Some, however, point out that that the early payment is not only for the actual program, but for all the work that will be going into it ahead of time, such as hiring staff, developing a schedule, ordering supplies and so on. Thus, the early-bird special is not considered “a reward for waiting for one’s money.”10

Alternatively, some say it’s permitted to offer a discount to one who pays a small deposit in advance, as long as it’s clear that the purpose of the deposit is not advance payment, but to be assured that the buyer will indeed follow through.11

As you can see, the laws of ribbit are at times complex. Therefore, consult with a competent rabbi before making any transactions that you think may be problematic.

Our sages remark that after discussing the prohibition of ribbit, the Torah stresses the fact that G‑d took us out of Egypt.12 This teaches us that just as G‑d discerned between a Jewish and Egyptian firstborn during the Exodus, so too G‑d discerns between one who is careful with the prohibition of ribbit and one who is not.13So in the merit of this mitzvah, may we experience the conclusion of this final exile with the coming of the Moshiach!

Talmud, Bava Metzia 63b.
Talmud, ibid.
See Shulchan Aruch, Yoreh Deiah 173:7.
See Taz, Shulchan Aruch, Yoreh Deiah 137:12. Additionally, it should be noted that the Shulchan Aruch Harav makes no mention of this leniency.
See Shulchan Aruch, Yoreh Deiah 173:9.
Shulchan Aruch Harav, Yoreh Deiah, Hilchot Ribbit 15
Ibid., 15-16.
Ibid., 15.
See Mishpat Sholom, Choshen Mishpat 209:5; Brit Yehuda 23:7, 24 note 2, 26:3. Additionally, some point to a ruling by Rabbi Moses Feinstein, Igrot Moshe, Yoreh Deiah 2:63, that ribbit does not apply to corporations. Therefore, if the school or camp is incorporated and there isn’t any person that is held liable, then ribbit would not apply. Others, however, are of the opinion that the prohibition of ribbit applies to corporations as well (see Minchat Shlomo 28; Har Tzvi, Yoreh Deiah 126; Minchas Yitzchak 1:3).
See Talmud, Bava Metzia 61b.
Rabbi Yehuda Shurpin responds to questions for's Ask the Rabbi service.
Sefira Ross is a freelance designer and illustrator whose original creations grace many pages. Residing in Seattle, Washington, her days are spent between multitasking illustrations and being a mom.
© Copyright, all rights reserved. If you enjoyed this article, we encourage you to distribute it further, provided that you comply with's copyright policy.
Join the Discussion
Sort By:
1000 characters remaining
Yaron South Africa February 28, 2017

Does this not mean we are not permitted to put money into a simple investment account (eg fixed deposit) that earns interest? Reply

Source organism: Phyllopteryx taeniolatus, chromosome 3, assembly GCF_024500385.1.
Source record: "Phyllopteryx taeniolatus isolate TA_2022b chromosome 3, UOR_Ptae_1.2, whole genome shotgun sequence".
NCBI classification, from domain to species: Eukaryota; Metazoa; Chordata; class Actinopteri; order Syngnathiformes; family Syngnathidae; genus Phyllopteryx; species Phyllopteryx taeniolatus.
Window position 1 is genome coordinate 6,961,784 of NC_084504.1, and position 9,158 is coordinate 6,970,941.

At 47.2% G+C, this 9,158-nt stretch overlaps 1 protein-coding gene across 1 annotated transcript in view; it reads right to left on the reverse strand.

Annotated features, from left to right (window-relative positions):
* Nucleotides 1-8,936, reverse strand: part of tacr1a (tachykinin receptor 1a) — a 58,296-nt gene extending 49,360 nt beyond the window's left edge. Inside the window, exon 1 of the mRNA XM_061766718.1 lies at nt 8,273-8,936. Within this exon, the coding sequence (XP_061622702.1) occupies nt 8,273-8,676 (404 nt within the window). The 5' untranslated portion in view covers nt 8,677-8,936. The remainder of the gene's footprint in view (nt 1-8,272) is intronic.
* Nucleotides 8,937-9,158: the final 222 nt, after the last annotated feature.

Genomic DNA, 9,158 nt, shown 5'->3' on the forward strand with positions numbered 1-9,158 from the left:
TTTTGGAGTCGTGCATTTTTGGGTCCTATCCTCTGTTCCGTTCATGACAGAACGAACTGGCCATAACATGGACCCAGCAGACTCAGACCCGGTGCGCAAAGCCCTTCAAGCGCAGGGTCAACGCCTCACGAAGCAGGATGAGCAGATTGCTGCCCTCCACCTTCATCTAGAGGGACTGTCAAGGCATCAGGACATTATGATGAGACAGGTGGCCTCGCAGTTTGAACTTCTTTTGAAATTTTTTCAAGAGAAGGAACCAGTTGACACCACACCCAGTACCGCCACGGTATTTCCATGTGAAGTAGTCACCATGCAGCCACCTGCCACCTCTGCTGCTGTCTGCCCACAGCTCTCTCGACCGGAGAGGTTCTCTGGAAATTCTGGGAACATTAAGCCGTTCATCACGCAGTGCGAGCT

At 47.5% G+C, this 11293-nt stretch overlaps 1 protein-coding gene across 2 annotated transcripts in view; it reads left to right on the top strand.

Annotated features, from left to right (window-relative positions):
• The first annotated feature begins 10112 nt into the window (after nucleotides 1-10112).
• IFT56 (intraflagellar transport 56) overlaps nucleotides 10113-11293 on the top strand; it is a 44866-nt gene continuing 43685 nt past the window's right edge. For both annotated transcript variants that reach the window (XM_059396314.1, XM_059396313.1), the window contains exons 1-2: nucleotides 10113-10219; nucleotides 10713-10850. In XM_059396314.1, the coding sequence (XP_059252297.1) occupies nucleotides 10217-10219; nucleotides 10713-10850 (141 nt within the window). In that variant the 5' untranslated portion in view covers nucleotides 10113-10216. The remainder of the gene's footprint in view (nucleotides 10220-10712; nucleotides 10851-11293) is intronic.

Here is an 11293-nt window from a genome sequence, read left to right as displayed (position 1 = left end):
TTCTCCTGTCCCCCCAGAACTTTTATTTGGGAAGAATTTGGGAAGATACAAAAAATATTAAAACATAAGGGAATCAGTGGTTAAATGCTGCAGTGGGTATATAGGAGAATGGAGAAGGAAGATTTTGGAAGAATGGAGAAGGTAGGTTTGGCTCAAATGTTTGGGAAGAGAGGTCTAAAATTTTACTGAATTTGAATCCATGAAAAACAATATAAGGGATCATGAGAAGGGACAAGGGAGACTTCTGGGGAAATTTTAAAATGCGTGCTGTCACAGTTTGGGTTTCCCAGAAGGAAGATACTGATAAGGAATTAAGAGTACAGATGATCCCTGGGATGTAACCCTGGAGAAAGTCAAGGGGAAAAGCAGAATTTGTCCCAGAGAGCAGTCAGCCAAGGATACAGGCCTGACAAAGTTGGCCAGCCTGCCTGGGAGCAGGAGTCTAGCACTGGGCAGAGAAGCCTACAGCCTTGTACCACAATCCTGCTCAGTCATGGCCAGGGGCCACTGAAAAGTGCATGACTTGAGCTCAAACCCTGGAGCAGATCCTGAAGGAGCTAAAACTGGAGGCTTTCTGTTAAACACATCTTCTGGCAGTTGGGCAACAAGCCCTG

Adrian February 26, 2017

It is just not a good idea to run a business on borrowed money in general.
If you require a business loan, make a plan and take it to a bank or investor.
As a contractor I am sure you are aware of all the hairy bits that can come into question especially with private residential project clients.
Such a situation could end up being construed as personal favour by the client and ring you into an unfavourable position in the general understanding of client/contractor relationship, and perhaps any further negotiations, such as extras which is the end and point you should make your gravy and get ahead of your cash flow problems-most naturally and the most dignified.
Good luck. Reply

Axel Berger Cologne February 26, 2017

Backwards? Haven't the Rabbis got that one backwards? If the seller has got the goods and gives the choice between pay more, delivery now and pay less, delivery later, that looks like interest pure and simple. If however he has not got the goods, then it is significantly less risk to order from a wholesaler when there already is an assured buyer compared to when there isn't and he may well be left with unsold mercandise on his his hands. So this is no loan but a passing on of actually lower cost. What have the Rabbis seen that I don't? Reply

Emmanuel February 25, 2017

What about banks?
Are they violating Torah laws? Reply

Anonymous February 23, 2017

Amen! Excellent article and very well written! Thanks for posting! Reply

Decoy Paris, France February 22, 2017

Interesting that you deal with the small end of this issue. Things that seem to be a simple person to person agreement that offers an advantage to each side. I was wondering why you left out biggest issue that comes into this discussion; banks and loan companies. By your explanation they should all be a violation of Torah Reply